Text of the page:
FBR's Scott Thompson thinks Ciena (CIEN +7%) will deliver a beat-and-raise FQ4 report on Dec. 12, and sees the telecom equipment vendor benefiting from carrier adoption of network architectures that feature "more intelligence and flexibility at the optical layer."
Thompson sees carriers building more advanced metro optical networks, replete with data centers that enable services such as content caching, app hosting, and advanced mobile messaging. He points to a recent optical switching deal between Verizon and Ciena as an example of how the latter benefits from this trend, and sees a similar deal with AT&T arriving soon.
At the same time, he cautions optical gross margins "could be under pressure," thanks to aggressive pricing from Infinera (INFN +2%), lengthy deployment times, and the adoption of software-defined networking controllers (CYNI is among the companies providing them) that remove some intelligence from the optical layer.
Ciena flew higher three months ago following its FQ3 report. The company reported solid demand for its integrated Ethernet switching/optical networking hardware, which now accounts for 56% of revenue.
Infinera is following Ciena higher, and so are Finisar (FNSR +5.2%), JDS Uniphase (JDSU +3.1%), Fabrinet (FN +1.8%), and AppliedMicro (AMCC +3.9%).
The list of enterprise hardware/software, telecom equipment, and component/chip suppliers selling off (previous) due to Cisco's poor guidance and order data now includes Oracle (ORCL -2.4%), EZchip (EZCH -6.1%), Riverbed (RVBD -6%, shot higher yesterday on M&A hopes), NeoPhotonics (NPTN -6.6%), Ixia (XXIA -4.7%), Oclaro (OCLR -4%), Procera (PKT -2.3%), and Alliance Fiber (AFOP -3.8%).
Cisco's weak service provider (-13% Y/Y) and emerging markets (-12%) orders are worrying investors in peers/suppliers, particularly given some peers (I, II) have also reported of soft carrier and/or EM demand. John Chambers' admission the NSA spying scandal has affected sales in China (orders -18%) also isn't going over well.
However, many on the sell-side argue a big portion of Cisco's problems are tied to company-specific product issues.
H-P (HPQ -5.6%), which has plenty of Chinese exposure, has added considerably to yesterday's AH losses, and so have Ciena (CIEN -5.3%) and Finisar (FNSR -10%). H-P's FQ4 report is due on Nov. 26, and Ciena's FQ4 report arrives on Dec. 12.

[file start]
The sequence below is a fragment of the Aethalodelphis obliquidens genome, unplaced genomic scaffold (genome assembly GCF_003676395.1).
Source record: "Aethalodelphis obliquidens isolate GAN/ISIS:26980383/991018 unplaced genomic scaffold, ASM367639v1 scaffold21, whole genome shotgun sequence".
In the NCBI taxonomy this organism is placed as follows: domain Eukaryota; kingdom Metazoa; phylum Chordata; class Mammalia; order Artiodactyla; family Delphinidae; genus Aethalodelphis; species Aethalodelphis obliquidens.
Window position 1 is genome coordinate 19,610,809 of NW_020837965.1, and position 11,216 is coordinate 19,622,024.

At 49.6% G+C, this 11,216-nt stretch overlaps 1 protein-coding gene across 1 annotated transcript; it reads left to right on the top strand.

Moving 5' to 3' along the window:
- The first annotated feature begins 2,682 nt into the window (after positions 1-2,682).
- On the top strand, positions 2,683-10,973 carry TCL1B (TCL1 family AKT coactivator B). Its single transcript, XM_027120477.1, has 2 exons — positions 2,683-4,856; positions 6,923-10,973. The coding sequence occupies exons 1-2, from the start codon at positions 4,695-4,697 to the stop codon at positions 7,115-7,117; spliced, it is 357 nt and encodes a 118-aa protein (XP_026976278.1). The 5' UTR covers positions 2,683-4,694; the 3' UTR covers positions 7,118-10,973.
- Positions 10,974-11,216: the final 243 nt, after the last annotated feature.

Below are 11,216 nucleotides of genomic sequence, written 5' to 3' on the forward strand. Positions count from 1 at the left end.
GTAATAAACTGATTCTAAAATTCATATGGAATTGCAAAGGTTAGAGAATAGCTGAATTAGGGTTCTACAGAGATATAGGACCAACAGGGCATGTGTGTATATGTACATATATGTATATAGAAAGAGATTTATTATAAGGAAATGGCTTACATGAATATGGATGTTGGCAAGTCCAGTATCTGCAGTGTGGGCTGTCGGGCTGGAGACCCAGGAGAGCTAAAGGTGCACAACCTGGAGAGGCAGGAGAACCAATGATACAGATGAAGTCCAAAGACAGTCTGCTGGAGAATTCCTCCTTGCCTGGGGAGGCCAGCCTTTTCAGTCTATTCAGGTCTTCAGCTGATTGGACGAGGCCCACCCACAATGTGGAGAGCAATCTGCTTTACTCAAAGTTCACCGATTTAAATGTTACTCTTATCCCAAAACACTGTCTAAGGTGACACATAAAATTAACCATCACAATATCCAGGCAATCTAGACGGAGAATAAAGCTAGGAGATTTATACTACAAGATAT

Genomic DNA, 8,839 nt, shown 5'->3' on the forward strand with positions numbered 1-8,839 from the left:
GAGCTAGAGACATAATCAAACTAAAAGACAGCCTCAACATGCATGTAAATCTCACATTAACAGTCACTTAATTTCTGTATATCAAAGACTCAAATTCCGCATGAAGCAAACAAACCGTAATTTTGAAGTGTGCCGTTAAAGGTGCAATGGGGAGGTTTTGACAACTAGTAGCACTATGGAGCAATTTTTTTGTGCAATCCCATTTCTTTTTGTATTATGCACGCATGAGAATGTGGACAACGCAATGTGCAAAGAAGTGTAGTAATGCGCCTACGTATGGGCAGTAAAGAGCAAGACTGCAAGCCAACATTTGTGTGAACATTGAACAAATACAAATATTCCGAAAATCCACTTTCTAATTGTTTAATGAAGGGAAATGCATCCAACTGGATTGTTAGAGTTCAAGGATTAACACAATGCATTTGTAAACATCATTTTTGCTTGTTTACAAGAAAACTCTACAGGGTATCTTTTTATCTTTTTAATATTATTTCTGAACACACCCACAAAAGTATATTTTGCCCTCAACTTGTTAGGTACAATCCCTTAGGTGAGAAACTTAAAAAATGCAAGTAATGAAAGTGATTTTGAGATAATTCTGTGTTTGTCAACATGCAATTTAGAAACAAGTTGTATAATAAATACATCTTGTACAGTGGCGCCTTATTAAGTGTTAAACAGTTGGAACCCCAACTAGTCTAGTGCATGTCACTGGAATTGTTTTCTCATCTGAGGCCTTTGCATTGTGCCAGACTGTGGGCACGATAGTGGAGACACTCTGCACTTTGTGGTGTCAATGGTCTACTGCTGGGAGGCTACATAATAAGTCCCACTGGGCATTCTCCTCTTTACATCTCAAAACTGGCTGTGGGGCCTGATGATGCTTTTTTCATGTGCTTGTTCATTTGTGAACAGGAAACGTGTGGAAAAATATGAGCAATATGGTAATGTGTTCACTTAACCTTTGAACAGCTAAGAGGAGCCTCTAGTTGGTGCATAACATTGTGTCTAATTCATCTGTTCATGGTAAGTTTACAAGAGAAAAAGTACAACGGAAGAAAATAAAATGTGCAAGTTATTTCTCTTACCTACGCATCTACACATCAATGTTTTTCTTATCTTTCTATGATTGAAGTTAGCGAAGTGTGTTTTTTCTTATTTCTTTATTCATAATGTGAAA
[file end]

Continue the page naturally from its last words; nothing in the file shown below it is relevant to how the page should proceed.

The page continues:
Cisco's (CSCO) dispiriting Jan. quarter guidance and Oct. quarter order data has produced an AH selloff in enterprise IT and telecom equipment names, as well as a couple of the companies supplying them. NetApp's below-consensus guidance might not be helping either.
Cisco's slumping FQ1 service provider (-13% Y/Y) and emerging markets (-12%) orders are bound to fuel concerns about carrier capex and macro trends. At the same time, it's worth noting Juniper and Alcatel-Lucent have been seeing better router sales to carriers (though not to Asia), and that Huawei has been doing better in emerging markets.
The rest of Cisco's order data for major regions and customer groups was relatively better, but not exactly encouraging. Americas orders -2%, EMEA -4%, Asia-Pac (hurt by emerging markets weakness) -9%. Enterprise orders +2%, commercial (SMBs) +1%, public sector -1%.
Switch sales (31% of revenue) rose 3% Y/Y, while routers (17% of revenue) fell 1%. Collaboration rose 1%, and service provider video fell 14% due to set-top weakness. Cisco's ASR 9000 edge router line, which EZchip (EZCH) supplies network processors for, grew 20% in FQ1 vs. 43% in FQ4.
Data center (UCS servers) had another strong quarter, growing 44%, but still only accounts for 5% of revenue. Wireless (dominated by Wi-Fi gear) grew only 8% after growing 32% in FQ4 (could be a negative for ARUN and RKUS).
John Chambers was asked on the CC (transcript) if the NSA spying uproar was affecting Cisco. He admitted it's a problem in China, but denied it was a major issue elsewhere.
Several telecom equipment vendors and component suppliers are selling off in sympathy with Calix (CALX -22.7%) and Cyan (CYNI -31.8%), each of which is crashing due to the poor Q4 guidance (I, II) provided with its Q3 results. Both companies are heavily dependent on U.S. telco spending.
Calix blamed its guidance on soft demand from tier-2 and tier-3 carriers, while Cyan blamed "cautious order patterns" caused by macro issues. On its CC (transcript), the company noted orders from top customer Windstream will be "substantially down compared to prior quarters."
Notable decliners include Finisar (FNSR -7.3%), JDS Uniphase (JDSU -3%), Ruckus (RKUS -6.6%), Applied Micro (AMCC -3.8%), Procera (PKT -4.1%), Allot (ALLT -3.8%), Ciena (CIEN -2.7%), and Alliance Fiber (AFOP -7.7%). JDS and Ruckus report after the bell; Allot and Procera rallied yesterday in response to the former's Q3 report.
Several industry names sold off last Thursday due to Infinera's soft Q4 guidance. Infinera said at the time it doesn't "expect significant budget flush or year-end money" from carriers.
Though its Q3 results beat estimates, Infinera (INFN -9.4%) guided on its CC (transcript) for Q4 revenue of $130M-$140M and EPS of breakeven to -$0.04, below a consensus of $141.1M and $0.03. Gross margin is expected to fall back to ~40% after rising to 49% in Q3 (+1000 bps Q/Q and Y/Y).
While Infinera expects to benefit from "a number of significant new wins and deployments" in Q4, the company doesn't "expect significant budget flush or year-end money" from carriers.